The fabled OP-1 from teenage engineering has to be one of my favorite instruments in the last decade. I’ve included photos of a my recent logic board repair to resolve an issue recognizing the OP-1 in Ableton Live.
Key cap removal is an essential part of repairing the OP-1. iFixit’s guide provided a few instructions, until I found a forum thread (maybe at elektronauts?) that included a full teardown of hardware that needs to be removed before attempting to lift up the keyboard and replace the logic board. Tools like exacto knives (flat) and tweezers were super useful for safely removing the key caps. A Phillips 00 also worked perfectly for disassembling most of the synth.
Above, we can see the OP-1 Midi out
Super cool Teenage engineering included an on-board diagnostic for testing your synth!
After replacing the I/O board in the OP-1, I suspected a logic board may be the issue, so I went ahead and gently lifted the keyboard after removing the keycaps to reveal the OP-1’s gorgeous interior design. The device has very few connectors and the body seems like a tank. Proceed at your own risk here, as many of the components appear to be super fragile. I replaced the logic board successfully, but Teenage engineering accidentally sent a locked version of the DSP. Shortly after receiving another logic board and shipping the old back, I was in action again. The logic board replacement fixed the USB issue.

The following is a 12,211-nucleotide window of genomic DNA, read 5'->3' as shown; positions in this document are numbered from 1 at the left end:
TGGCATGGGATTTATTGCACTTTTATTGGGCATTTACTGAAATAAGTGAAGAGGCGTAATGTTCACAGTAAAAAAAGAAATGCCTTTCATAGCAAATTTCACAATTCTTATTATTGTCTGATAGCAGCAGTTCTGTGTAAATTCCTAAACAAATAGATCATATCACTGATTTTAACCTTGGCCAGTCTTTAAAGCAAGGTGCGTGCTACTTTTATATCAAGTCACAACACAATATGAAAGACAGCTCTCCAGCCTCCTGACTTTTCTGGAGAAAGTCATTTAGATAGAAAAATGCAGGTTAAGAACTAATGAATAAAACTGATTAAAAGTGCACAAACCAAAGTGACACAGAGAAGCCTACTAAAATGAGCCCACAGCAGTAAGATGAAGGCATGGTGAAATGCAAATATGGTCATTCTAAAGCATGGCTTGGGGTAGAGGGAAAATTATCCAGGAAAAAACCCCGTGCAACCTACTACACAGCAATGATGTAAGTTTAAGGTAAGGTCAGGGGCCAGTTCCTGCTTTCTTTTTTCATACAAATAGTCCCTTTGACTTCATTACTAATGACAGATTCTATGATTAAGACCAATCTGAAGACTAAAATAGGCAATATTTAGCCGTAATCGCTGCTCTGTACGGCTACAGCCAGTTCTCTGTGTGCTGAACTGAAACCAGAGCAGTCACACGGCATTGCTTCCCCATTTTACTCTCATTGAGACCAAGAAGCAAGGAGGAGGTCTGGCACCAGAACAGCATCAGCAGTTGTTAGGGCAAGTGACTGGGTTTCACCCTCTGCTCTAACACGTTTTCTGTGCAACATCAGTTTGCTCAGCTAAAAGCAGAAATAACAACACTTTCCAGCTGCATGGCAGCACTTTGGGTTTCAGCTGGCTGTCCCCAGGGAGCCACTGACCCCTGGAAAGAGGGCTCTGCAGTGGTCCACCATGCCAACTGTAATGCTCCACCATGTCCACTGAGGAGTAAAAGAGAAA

The op-1 can do so much: midi, sound design, sampling, recording, radio, and tape editing. I was happy to know the designers at Teenage engineering placed as much detail in their industrial design as they do their user menus. The architecture is stunning (if you’re lucky, I’ll find a snap of the Manhattan breadboard). Since the repair, I’ve been focusing on swapping original samples for the stock sounds and created some absolutely radical sounds out of the OP-1. There is a rich, digital sonic character that reminds me of the Blackfinn DSPs built into older high-end synths and soundcards of yesteryear. There isn’t much room for lining up stock samples, and I found the recommended software solutions on the teenage engineering website minimal at best. However, if you’re ok with a few analog drums and some big synth patches, the OP-1 most likely has more than enough an aspiring musician could need on tour. The 1/8th inch connector out is limiting in the studio, and the features like recording and tape editing seem to lack the tempo matching capabilities of Ableton or Octatrack (although, the TE store offers an interesting platform called OPlab for CV, Stereo, and Midi Sync expansion to the OP-1). Highly likely, the omission of full size audio ports was to preserve the authenticity of the OP-1’s nod to old Casio SK samplers.